The first goal of this project is to continue to lower the exposure to arsenic (As) of a cohort of 24,000 men and women recruited under the Health Effects of Arsenic Longitudinal Study (HEALS). This will be achieved by testing the numerous household wells that continue to be installed within the study area of Araihazar, using both laboratory measurements and field kits with support from Core C. In addition, the 110 deep community wells installed in some of the most affected portions of the study area will continue to be monitored. Beyond the ethical motivation, lowering exposure will help define exposure estimates of the studypopulation and, therefore, the dose-response relationships for various end-points studied under Projects 1, 2, and 3. The second goal of the project is to improve our understanding of the processes that threaten the quality of groundwater in aquifers that are presently low in As in Bangladesh by conducting field investigations. To determine the vulnerability of shallow (<30 m) aquifers that are tapped by most household wells, a ~1 km2 open field area located between a high-As and a low-As village of Araihazar will be densely instrumented and monitored for an entire year. Four ponds will then be dug and a nearby area raised with the fill to simulate the rural development of the region. The impact of this perturbation on the local hydrology and biogeochemistry (including As) of the perturbed areas, as well as two unperturbed controls, will be monitored for three years. To determine the vulnerability of deeper (>100 m) low-As aquifers, the origin of the failure of a handful of community wells in Araihazar will be investigated using a combination of geophysical, hydrological, and biogeochemical approaches supported under Project 4 and Cores C and D. The potential for downward incursion of shallow high-As groundwater on a broader scale due to intensive deep pumping below the city of Dhaka will be evaluated and modeled. These investigations will be carried out in the country where the health impact of As release to groundwater is by far the largest worldwide.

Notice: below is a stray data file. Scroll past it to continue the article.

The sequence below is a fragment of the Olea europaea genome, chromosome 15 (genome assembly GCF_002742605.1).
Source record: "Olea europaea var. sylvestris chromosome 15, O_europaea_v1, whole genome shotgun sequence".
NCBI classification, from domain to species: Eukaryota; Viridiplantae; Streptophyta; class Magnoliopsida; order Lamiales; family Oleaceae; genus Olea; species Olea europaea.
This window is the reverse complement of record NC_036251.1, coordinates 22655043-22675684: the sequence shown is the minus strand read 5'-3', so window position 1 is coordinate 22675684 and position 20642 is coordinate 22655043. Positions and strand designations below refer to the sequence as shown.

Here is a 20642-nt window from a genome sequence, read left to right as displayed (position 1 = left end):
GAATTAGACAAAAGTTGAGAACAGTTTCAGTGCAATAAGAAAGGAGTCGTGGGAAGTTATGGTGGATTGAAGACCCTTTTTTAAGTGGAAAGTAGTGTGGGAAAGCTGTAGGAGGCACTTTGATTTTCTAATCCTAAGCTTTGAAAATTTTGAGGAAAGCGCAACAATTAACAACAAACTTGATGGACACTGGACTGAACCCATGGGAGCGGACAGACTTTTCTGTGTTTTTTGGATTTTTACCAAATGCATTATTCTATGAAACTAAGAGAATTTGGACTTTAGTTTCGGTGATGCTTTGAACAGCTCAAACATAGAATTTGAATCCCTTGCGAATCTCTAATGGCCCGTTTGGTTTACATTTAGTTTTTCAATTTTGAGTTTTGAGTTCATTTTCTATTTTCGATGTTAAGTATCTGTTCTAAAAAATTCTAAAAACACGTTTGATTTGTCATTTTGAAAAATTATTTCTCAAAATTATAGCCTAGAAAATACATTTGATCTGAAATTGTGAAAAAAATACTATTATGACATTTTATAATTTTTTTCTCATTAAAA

Untreated groundwater is the main source of human exposure to As in both the US and in Bangladesh. Private wells will continue to be used in rural areas of both countries in the future;their vulnerability is therefore a public health issue. The understanding of As adsorption and transport that will result from this research is relevant to aquifers that are naturally elevated in As as well as contaminated Superfund sites.
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